Belief: A Pragmatic Picture by Aaron Z. Zimmerman
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Overview: Have you ever called yourself a "pragmatist"? Have you ever wondered what that means? Aaron Zimmerman traces the origins of pragmatism to a theory of belief defended by the nineteenth-century Scottish philosopher Alexander Bain, and defends a novel take on the pragmatic theory in light of contemporary cognitive neuroscience, social psychology, and evolutionary biology. Pragmatists define their beliefs in terms of information poised to guide our more attentive, controlled actions. Zimmerman describes the consequences of this definition for the reader’s thinking on the relation between psychology and philosophy, the mind and brain, the nature of delusion, faith, pretence, racism, and more. He employs research on animal cognition to argue against the propositional attitude analysis of belief now popular among Anglo-American philosophers, offers pragmatic diagnoses of Capgras syndrome and various forms of racial cognition, and defends William James’ famous doctrine of the "will to believe". Zimmerman believes we often have room to believe what we want. Indeed, the adoption of a theory of belief is an instance of this very phenomenon.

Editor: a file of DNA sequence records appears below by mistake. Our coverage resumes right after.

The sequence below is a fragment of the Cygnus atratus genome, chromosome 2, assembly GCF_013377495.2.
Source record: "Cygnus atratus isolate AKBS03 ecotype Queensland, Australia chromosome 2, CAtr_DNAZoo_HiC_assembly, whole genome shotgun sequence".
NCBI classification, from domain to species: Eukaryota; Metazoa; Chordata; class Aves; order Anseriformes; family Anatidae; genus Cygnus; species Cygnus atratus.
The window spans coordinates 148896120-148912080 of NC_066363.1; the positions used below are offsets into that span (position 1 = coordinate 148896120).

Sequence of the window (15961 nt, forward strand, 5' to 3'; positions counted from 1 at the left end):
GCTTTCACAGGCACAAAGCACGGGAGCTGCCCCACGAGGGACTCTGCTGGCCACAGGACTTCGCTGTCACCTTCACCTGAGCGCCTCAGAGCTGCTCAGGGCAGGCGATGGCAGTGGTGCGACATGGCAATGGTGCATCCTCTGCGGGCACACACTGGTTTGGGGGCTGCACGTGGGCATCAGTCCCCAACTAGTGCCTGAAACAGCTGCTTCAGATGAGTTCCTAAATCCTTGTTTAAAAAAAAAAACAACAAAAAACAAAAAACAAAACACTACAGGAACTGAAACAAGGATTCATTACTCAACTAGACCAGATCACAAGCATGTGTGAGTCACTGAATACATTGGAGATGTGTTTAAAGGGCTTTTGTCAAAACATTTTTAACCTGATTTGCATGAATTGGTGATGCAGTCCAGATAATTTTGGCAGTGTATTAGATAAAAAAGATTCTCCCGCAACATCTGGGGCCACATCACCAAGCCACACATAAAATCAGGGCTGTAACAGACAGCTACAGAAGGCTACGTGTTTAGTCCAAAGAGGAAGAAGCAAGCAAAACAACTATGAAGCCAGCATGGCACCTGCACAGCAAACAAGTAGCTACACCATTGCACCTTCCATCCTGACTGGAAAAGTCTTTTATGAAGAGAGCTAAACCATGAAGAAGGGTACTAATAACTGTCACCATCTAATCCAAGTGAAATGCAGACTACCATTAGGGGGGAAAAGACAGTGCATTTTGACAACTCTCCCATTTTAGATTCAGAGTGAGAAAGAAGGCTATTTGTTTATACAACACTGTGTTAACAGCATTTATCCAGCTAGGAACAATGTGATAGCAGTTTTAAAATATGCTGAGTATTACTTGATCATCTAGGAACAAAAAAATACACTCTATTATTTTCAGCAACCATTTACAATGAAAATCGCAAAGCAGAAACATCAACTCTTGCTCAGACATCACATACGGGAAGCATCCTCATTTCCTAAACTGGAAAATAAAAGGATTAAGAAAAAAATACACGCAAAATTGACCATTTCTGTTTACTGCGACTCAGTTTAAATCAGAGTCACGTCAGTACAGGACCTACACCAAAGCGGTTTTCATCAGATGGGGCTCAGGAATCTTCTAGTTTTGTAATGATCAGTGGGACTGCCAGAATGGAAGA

Genre: Non-Fiction > Faith, Beliefs & Philosophy